- The Washington Times - Sunday, June 2, 2002

In a world of violent video games, where developing dexterity of the thumb and index finger is infinitely more important than flexing the cerebrum, there must be a place for children and their parents to interact and actually learn something from that overpriced multimedia computer/gaming system. Take a deep breath and enter the ROMper Room, where learning is a four-letter word cool.

Children can travel around the world to understand the diversity of creatures in Jumpstart's Animal Adventures. This colorful, musical animated expedition places young zoologists in environments filled with facts and beasts as they work through tiers of activities.

Players 4 years old and older begin by entering a contest sponsored by Habitat magazine. Players must complete entry forms by playing games and taking photographs of animals to become official explorers.

Frankie, a talking dog, always has a word of encouragement as the adventure begins aboard the All-Over-Rover. The group must visit a temperate forest, savanna grassland, tide pool and tropical rain forest during the game.

Each self-contained habitat presents a lush and memorable landscape beckoning the child to click around to look, listen and learn about its inhabitants. For example, those with a penchant for sea life can visit the expansive tide pool and run into talking starfish, babbling barnacles and loud lobsters among the watery denizens. Frankie quickly jumps in and explains which six creatures must be found and photographed and which games to play to complete that entry form.

Depending on the difficulty level chosen, the child may see the name of the animal needed under the form's empty frames or be given a clue such as "eyes on its arms."

The player then can roam around the tide pool and click on animals to engage them. Touching a crusty crab leads to a bit of knowledge, a game and even a punk-rock-inspired music video by the Crab-a-Matics performing their hit "Regeneration," which explains how crustaceans grow new limbs.

Games offered in this habitat include a Pac Man-type romp featuring an octopus looking for crabmeat, two crabs battling it out and a side-scrolling challenge in which a hermit crab avoids a tentacled predator while looking for snacks and a new shell.

When the child finds an animal to be photographed, he simply clicks on the camera icon, clicks on the creature which then displays a large viewfinder and then clicks again. The picture moves to the entry-form area, and the player must decide where it goes on the form.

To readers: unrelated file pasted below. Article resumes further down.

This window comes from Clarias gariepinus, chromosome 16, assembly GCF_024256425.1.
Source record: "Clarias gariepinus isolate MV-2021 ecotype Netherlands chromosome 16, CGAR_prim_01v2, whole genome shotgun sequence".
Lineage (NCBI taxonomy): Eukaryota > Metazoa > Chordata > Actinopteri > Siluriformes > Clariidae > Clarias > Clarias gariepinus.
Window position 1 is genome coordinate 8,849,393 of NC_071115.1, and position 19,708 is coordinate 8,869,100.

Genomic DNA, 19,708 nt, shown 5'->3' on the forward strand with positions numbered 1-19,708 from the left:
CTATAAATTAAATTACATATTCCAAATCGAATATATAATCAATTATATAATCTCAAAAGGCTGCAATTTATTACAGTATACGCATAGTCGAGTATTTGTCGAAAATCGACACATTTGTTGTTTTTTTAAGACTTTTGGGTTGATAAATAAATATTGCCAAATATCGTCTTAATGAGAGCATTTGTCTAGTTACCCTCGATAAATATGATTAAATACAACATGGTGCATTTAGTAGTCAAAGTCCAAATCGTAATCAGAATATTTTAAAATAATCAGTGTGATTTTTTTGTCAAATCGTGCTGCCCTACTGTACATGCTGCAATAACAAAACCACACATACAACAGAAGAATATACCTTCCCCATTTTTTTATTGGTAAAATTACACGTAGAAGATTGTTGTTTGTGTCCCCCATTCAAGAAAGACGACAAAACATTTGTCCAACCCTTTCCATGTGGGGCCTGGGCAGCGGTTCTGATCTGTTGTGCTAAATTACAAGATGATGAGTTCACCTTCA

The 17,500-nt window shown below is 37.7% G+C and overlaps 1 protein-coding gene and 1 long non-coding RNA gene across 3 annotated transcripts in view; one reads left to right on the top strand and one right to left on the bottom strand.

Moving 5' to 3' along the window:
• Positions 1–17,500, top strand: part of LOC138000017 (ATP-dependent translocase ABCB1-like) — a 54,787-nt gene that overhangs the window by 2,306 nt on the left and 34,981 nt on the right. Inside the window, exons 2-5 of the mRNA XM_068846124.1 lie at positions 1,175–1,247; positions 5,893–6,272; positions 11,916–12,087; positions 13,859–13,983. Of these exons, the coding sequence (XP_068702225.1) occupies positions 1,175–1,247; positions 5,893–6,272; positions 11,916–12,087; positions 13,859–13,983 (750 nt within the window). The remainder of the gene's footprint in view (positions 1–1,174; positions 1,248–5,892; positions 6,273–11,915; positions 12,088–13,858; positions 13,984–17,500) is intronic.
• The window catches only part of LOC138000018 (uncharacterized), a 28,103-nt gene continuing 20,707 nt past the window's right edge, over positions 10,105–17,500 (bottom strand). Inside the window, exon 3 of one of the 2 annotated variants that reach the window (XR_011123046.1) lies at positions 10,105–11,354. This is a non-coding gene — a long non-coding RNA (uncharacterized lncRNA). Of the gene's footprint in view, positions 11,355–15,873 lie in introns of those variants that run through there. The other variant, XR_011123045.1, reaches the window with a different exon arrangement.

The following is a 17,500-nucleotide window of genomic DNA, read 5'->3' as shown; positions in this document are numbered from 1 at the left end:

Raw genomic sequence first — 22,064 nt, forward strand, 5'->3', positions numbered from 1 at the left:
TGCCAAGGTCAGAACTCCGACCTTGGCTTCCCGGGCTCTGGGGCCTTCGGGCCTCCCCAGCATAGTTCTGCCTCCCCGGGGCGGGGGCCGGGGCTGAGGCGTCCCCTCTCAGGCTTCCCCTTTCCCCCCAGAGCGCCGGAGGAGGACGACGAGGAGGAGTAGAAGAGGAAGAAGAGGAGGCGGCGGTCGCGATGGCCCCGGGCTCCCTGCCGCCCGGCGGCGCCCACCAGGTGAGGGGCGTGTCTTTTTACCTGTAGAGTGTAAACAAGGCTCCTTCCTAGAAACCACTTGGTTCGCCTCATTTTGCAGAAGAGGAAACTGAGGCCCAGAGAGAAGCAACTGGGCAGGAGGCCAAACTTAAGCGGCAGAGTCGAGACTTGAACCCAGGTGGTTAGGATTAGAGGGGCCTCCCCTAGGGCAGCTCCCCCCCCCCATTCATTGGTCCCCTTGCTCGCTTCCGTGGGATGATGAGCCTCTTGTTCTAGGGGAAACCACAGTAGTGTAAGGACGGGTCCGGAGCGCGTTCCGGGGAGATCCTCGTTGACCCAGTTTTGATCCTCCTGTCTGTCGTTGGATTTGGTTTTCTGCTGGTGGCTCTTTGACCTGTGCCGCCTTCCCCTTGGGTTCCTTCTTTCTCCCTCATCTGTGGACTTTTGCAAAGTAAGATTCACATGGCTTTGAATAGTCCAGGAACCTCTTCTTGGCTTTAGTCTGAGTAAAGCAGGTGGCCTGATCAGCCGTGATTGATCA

Off-line activities can be activated either by completing an entry form to earn an arts-and-crafts project or by accumulating points by winning games to print out up to 60 stickers.

The title mixes original music, 3-D computer-generated cartoon snippets and 2-D movable landscapes with 40 beasts to offer a deep simulation bound to keep the animal lover in the family smiling and very busy.

Animal Adventures, Knowledge Adventure, $19.99, is cross-compatible with Macintosh and PC systems.

In another attempt to educate junior, the classic game of hot potato gets a new look in Question-Air. A red sphere, which contains more than 200 questions, comes to life when it is caught by a player.

An obnoxious quizmaster belts out the queries and offers the contestants the choice of three answers. Players are given another chance if the answer is incorrect, while a correct answer is greeted by victory music, and the ball is tossed on to the next player. Questions cover everything from sports stars to geography to mathematics.

Question-Air, Educational Insights, $24.95, is a stand-alone unit requiring three AA batteries.

ROMper Room is a column devoted to finding the best of multimedia edutainment. Write to Joseph Szadkowski, The Washington Times, 3600 New York Ave. NE, Washington, DC 20002; call 202/636-3016; or send e-mail (jszadkowski@washingtontimes.com).


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